Sunchokes are native to North America and were cultivated by the Native tribes, who called them “sunroots,”. North American explorer Samuel Champlain sampled a Sunchoke in Cape Cod in 1605 and is said to have declared that it tasted like an artichoke. Many believe this is where the “choke” portion of the tuber’s name originated. Brought to Europe shortly thereafter, the Sunchoke became “Girasole” the Latin name for sunflower. It is believed that the moniker “Jerusalem Artichoke” came from a corruption of this Italian name, and the flavor profile pronounced by Champlain. It gained favor in French kitchens in the 17th century. Before potatoes were commonly planted, it was the Sunchoke that accompanied the meat dishes and stews of Europe and the United States. Still cultivated and grown in home gardens in France, the Sunchoke was most popular during the World Wars when food was rationed and Sunchokes, rutabegas and other root vegetables were more common on the dinner plates. Now cultivated mainly in the south of France, Sunchokes still go by a variety of names like Sunroot, and Topinambour (the French name, which is also the name of a Brazilian tribe though whether or not a connection exists is unknown).
Restaurants currently purchasing this product as an ingredient for their menu.
|Miho Gastrotruck||San Diego CA||619-867-4295|
|The Barrel Room||San Diego CA||858-673-7512|
|Bridges at Rancho Santa Fe||Rancho Santa Fe CA||858-759-6063|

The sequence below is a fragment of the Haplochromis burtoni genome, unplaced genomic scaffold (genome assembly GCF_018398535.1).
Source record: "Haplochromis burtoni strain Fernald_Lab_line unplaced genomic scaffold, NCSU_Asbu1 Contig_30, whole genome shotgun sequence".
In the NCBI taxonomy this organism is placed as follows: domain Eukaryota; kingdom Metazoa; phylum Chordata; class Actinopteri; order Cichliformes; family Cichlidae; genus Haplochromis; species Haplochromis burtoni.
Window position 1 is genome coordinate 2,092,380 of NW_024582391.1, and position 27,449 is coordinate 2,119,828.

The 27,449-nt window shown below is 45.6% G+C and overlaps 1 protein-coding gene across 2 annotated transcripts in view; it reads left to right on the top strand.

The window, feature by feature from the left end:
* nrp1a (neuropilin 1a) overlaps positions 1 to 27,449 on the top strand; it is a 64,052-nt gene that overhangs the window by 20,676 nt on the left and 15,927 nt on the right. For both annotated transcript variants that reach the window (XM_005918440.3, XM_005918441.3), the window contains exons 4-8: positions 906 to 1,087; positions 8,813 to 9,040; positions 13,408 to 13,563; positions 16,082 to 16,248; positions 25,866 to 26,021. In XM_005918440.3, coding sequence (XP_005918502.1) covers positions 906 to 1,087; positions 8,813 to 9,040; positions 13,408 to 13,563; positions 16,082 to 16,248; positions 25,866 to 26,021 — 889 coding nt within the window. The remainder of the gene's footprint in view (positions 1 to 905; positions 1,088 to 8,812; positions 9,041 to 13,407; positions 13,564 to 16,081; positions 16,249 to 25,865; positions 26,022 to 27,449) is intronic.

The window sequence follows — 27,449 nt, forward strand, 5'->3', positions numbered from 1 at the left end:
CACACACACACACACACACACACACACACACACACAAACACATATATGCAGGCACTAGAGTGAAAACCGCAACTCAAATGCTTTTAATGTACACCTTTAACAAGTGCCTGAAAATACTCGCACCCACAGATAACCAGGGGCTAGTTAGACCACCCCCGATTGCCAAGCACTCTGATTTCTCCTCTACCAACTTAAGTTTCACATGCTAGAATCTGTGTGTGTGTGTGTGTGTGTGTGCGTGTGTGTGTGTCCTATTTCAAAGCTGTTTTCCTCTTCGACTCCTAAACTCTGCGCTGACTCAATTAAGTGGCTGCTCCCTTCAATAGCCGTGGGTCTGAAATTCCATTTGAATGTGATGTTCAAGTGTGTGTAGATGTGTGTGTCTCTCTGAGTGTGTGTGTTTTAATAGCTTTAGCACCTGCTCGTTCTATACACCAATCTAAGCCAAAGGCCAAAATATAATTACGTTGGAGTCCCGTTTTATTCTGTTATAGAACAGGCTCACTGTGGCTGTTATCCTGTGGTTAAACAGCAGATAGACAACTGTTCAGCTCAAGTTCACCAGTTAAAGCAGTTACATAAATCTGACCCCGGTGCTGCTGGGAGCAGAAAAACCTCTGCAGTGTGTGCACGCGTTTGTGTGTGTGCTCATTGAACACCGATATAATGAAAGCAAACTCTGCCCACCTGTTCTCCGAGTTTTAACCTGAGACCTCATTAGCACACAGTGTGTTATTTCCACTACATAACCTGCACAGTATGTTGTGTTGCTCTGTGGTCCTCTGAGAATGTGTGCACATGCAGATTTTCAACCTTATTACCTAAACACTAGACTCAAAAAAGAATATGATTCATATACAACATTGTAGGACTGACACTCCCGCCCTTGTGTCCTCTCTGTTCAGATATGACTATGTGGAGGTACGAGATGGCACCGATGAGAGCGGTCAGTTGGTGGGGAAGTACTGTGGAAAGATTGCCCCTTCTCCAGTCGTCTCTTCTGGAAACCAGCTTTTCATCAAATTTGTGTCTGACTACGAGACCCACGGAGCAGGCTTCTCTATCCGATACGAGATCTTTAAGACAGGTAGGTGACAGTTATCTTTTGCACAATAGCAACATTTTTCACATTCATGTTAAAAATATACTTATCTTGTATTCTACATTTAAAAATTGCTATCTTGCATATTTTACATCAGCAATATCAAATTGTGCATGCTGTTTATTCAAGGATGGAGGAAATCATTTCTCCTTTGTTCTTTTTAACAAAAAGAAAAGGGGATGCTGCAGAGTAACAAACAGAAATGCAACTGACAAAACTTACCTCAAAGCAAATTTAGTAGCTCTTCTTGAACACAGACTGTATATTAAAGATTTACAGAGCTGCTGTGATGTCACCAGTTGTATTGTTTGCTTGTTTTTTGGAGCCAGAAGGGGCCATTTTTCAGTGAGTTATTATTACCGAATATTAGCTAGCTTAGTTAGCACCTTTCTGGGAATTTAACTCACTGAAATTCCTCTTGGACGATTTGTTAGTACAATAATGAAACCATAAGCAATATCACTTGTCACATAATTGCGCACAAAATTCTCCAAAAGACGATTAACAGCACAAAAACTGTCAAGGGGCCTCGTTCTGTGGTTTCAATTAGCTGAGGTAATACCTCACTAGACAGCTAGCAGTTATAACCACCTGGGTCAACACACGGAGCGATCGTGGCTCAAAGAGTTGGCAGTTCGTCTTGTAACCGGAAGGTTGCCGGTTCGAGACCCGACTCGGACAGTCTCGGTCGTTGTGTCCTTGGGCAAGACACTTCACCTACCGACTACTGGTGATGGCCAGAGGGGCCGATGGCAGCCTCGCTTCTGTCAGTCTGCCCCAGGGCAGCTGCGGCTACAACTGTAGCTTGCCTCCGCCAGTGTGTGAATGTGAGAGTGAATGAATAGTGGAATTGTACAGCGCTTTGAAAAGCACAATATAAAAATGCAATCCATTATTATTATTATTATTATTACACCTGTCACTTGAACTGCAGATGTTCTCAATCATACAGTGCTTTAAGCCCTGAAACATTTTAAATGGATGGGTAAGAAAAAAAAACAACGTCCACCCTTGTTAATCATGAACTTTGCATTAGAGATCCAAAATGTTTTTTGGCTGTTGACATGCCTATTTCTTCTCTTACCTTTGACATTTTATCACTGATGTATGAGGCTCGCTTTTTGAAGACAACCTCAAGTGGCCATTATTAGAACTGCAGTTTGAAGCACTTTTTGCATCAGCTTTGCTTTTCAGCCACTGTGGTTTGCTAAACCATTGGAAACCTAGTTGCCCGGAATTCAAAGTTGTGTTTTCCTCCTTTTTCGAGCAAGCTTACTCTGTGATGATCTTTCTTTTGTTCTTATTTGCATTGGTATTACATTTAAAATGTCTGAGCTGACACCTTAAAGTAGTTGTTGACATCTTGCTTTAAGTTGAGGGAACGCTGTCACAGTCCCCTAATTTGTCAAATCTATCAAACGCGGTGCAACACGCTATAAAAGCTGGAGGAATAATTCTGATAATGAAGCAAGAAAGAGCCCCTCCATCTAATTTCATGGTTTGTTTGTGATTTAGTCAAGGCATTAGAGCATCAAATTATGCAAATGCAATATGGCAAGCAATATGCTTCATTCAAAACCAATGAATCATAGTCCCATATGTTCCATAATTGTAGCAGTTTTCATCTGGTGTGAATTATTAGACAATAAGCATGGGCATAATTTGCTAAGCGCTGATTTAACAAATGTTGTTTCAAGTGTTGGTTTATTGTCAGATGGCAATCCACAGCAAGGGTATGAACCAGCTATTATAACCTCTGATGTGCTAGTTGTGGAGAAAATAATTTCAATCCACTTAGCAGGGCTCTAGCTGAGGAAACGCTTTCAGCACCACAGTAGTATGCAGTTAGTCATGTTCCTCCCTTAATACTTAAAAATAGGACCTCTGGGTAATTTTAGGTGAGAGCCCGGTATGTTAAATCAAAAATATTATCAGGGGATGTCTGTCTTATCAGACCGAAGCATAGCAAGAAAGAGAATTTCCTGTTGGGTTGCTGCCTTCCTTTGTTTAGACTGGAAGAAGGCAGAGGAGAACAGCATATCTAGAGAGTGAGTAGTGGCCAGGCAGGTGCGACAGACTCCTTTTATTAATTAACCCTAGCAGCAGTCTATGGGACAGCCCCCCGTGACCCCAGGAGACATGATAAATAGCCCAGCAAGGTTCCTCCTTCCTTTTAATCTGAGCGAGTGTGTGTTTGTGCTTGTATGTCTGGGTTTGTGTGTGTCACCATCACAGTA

|Bleu Boheme||San Diego CA||619-255-4167|
|Duke's La Jolla||La Jolla CA||858-454-1999|
|JRDN Restaurant||San Diego CA||858-270-5736|
|Aura Catering San Diego||San Diego CA||619-990-8340|
|Cal A Vie||Vista CA||760-945-2055|
|Searsucker Del Mar||San Diego CA||858-369-5700|
|Petite Madeline Bakery||Oceanside CA||760-231-7300|
|Table 926||San Diego CA||858-539-0926|
|Hyatt Islandia||San Diego CA||619-224-1234|
|Beaumont's||San Diego CA||858-459-0474|
|Urban Solace||San Diego CA||619-295-6464|
|Crab Catcher La Jolla||San Diego CA||858-454-9587|
|The Craftsman New American Tavern||Encinitas CA||760-415-2380|
|Blue Point / Coastal Cuisine||San Diego CA||619-233-6623|
|The Pearl Hotel||San Diego CA||877-732-7573|
|Jake's Del Mar||Del Mar CA||858-755-2002|
|Solare Ristorante Lounge||San Diego CA||619-270-9670|
|Stake Chophouse & Bar||Coronado CA||619-522-6890|
|Sheraton La Jolla||San Diego CA||858-453-5500|
|Bracero Cocina de Raiz||San Diego CA||619-756-7864|
|Union Kitchen & Tap||Encinitas CA||760-230-2337|
|Kettner Exchange||San Diego CA||312-415-5455|
|Barleymash||San Diego CA||619-276-6700 x304|
|ARHE Cuisine Corporation||San Diego CA||619-564-8970|
|Croces West||San Diego CA||619-233-4355|
|Paradise Point Resort Tidal||San Diego CA||858-490-6363|
|Barbarella||San Diego CA||858-454-7373|
|Hotel Del Coronado Sheerwater||Coronado CA||619-435-6611|
|Georges at the Cove||San Diego CA||858-454-4244|
|Ocean Pacific Grille||San Diego CA||858-699-3821|
|La Jolla Beach & Tennis Club||San Diego CA||858-454-7126|
|Kat's Kitchen Collective||San Diego CA||619-742-4562|
|Flying Pig Pub & Kitchen||Oceanside CA||619-990-0158|
|Turquoise Coffee||San Diego CA||858-412-5377|
|Wine Vault & Bistro||San Diego CA||619-295-3939|
|Analog||San Diego CA||619-233-1183|
|Catania La Jolla||La Jolla CA||619-295-3173|
|Tom Hams Light House||San Diego CA||619-291-9110|
|Industry||San Diego CA||619-719-6924|
|Lodge at Torrey Pines Main||San Diego CA||858-453-4420|
Recipes that include Sunchokes. One is easiest, three is harder.
People have spotted Sunchokes using the Specialty Produce app for iPhone and Android.
Produce Spotting allows you to share your produce discoveries with your neighbors and the world! Is your market carrying green dragon apples? Is a chef doing things with shaved fennel that are out of this world? Pinpoint your location annonymously through the Specialty Produce App and let others know about unique flavors that are around them.